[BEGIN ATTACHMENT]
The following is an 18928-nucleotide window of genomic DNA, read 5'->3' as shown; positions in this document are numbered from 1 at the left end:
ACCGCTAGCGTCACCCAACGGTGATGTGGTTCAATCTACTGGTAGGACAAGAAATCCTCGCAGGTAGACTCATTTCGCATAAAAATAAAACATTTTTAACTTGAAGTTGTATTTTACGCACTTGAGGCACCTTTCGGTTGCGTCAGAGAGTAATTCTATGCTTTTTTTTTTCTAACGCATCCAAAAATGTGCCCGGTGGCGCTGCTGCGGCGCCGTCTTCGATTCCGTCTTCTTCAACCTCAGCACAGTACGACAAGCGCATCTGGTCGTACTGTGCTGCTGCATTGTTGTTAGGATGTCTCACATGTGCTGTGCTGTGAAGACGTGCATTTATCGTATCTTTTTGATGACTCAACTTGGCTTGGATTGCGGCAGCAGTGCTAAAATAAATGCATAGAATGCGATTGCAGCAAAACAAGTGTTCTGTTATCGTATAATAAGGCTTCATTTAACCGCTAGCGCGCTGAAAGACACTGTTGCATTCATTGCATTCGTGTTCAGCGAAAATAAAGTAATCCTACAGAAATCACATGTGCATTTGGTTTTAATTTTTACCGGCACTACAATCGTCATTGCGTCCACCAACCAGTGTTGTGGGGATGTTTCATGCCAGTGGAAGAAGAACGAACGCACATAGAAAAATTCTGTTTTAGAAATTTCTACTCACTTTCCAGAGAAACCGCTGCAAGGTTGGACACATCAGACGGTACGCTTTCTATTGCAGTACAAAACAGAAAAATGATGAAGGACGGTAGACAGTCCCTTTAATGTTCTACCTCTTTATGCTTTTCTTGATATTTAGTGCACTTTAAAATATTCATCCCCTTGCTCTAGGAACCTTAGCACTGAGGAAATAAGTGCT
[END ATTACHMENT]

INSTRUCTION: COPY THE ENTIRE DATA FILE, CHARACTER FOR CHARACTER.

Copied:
The following is an 18928-nucleotide window of genomic DNA, read 5'->3' as shown; positions in this document are numbered from 1 at the left end:
ACCGCTAGCGTCACCCAACGGTGATGTGGTTCAATCTACTGGTAGGACAAGAAATCCTCGCAGGTAGACTCATTTCGCATAAAAATAAAACATTTTTAACTTGAAGTTGTATTTTACGCACTTGAGGCACCTTTCGGTTGCGTCAGAGAGTAATTCTATGCTTTTTTTTTTCTAACGCATCCAAAAATGTGCCCGGTGGCGCTGCTGCGGCGCCGTCTTCGATTCCGTCTTCTTCAACCTCAGCACAGTACGACAAGCGCATCTGGTCGTACTGTGCTGCTGCATTGTTGTTAGGATGTCTCACATGTGCTGTGCTGTGAAGACGTGCATTTATCGTATCTTTTTGATGACTCAACTTGGCTTGGATTGCGGCAGCAGTGCTAAAATAAATGCATAGAATGCGATTGCAGCAAAACAAGTGTTCTGTTATCGTATAATAAGGCTTCATTTAACCGCTAGCGCGCTGAAAGACACTGTTGCATTCATTGCATTCGTGTTCAGCGAAAATAAAGTAATCCTACAGAAATCACATGTGCATTTGGTTTTAATTTTTACCGGCACTACAATCGTCATTGCGTCCACCAACCAGTGTTGTGGGGATGTTTCATGCCAGTGGAAGAAGAACGAACGCACATAGAAAAATTCTGTTTTAGAAATTTCTACTCACTTTCCAGAGAAACCGCTGCAAGGTTGGACACATCAGACGGTACGCTTTCTATTGCAGTACAAAACAGAAAAATGATGAAGGACGGTAGACAGTCCCTTTAATGTTCTACCTCTTTATGCTTTTCTTGATATTTAGTGCACTTTAAAATATTCATCCCCTTGCTCTAGGAACCTTAGCACTGAGGAAATAAGTGCT